This word commonly indicates a round loaf with no hole in the middle, which is sold mainly in Palermo and in the provinces of Catania and Syracuse. In other areas of Sicily, however, the term indicates something quite different
Like other Italian regions, Sicily is known throughout the world for the quality of its bread. Made at home or bought in artisanal bakeries, in fact, this food stands out for the quantity and quality of its flours, for its different shapes and for the curious names that each of its variants has. Today we will talk more in the detail about the vastedda, a round loaf with no hole in the middle that weighs from 500 grams to a kilo and a half, and that is sold above all in Palermo and in the provinces of Catania and Syracuse.
With some differences, actually, a bread with the same name can also be found in the town of Ramacca, in the province of Catania, where it is sold in the form of a loaf or donut (called cucciddatu). In a similar way, in the province of Enna and precisely in Piazza Armerina you can find the vastidduni, larger in size and recognizable due to a more consistent crumb and a less thin crust. And that’s not all: in the province of Palermo and in the Valle del Belice, the vastedda becomes a cheese! It is a D.P.O. product which took inspiration from the bread to name a food in turn round.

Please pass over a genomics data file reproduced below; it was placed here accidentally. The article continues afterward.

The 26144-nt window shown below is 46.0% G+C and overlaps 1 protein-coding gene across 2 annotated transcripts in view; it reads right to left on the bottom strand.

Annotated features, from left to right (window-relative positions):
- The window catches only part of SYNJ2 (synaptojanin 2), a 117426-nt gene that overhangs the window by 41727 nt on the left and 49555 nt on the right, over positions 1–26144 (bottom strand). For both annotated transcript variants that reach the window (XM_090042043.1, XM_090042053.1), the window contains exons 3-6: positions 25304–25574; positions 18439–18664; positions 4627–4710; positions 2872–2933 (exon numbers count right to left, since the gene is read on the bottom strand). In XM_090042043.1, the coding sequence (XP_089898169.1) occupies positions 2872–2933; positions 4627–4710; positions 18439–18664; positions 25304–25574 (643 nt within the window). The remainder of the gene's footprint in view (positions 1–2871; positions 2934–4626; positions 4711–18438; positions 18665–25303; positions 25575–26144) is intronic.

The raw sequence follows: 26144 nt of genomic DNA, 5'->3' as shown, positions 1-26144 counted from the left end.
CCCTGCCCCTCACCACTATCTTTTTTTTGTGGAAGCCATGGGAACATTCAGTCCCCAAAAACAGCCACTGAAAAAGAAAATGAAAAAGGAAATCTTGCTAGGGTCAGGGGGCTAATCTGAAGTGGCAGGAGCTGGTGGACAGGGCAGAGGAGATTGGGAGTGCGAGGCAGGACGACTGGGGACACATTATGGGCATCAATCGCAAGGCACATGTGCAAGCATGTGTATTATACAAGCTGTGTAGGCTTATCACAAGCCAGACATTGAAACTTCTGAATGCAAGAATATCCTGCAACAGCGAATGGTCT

Faced with such numerous versions of this product, what is surprising is that its etymology is still so uncertain. According to the most reliable hypotheses, it comes from the Norman wastel, which later became guastel and turned into the ancient French gastl. The term indicated a sort of focaccia with ricotta and could therefore be the forerunner of this more recent kind of bread. Nevertheless, according to others the vastedda comes from the Sicilian adjective vast, which can be translated as rotten. It referred to badly fermented pasta during the summer heat and therefore has a weaker logical and semantic connection with the food we were talking about.
Whatever the truth, we all agree on one thing: whether it is a loaf of bread or a cheese, the vastedda remains an irresistible specialty of Sicilian cuisine.
Translated by Eva Luna Mascolino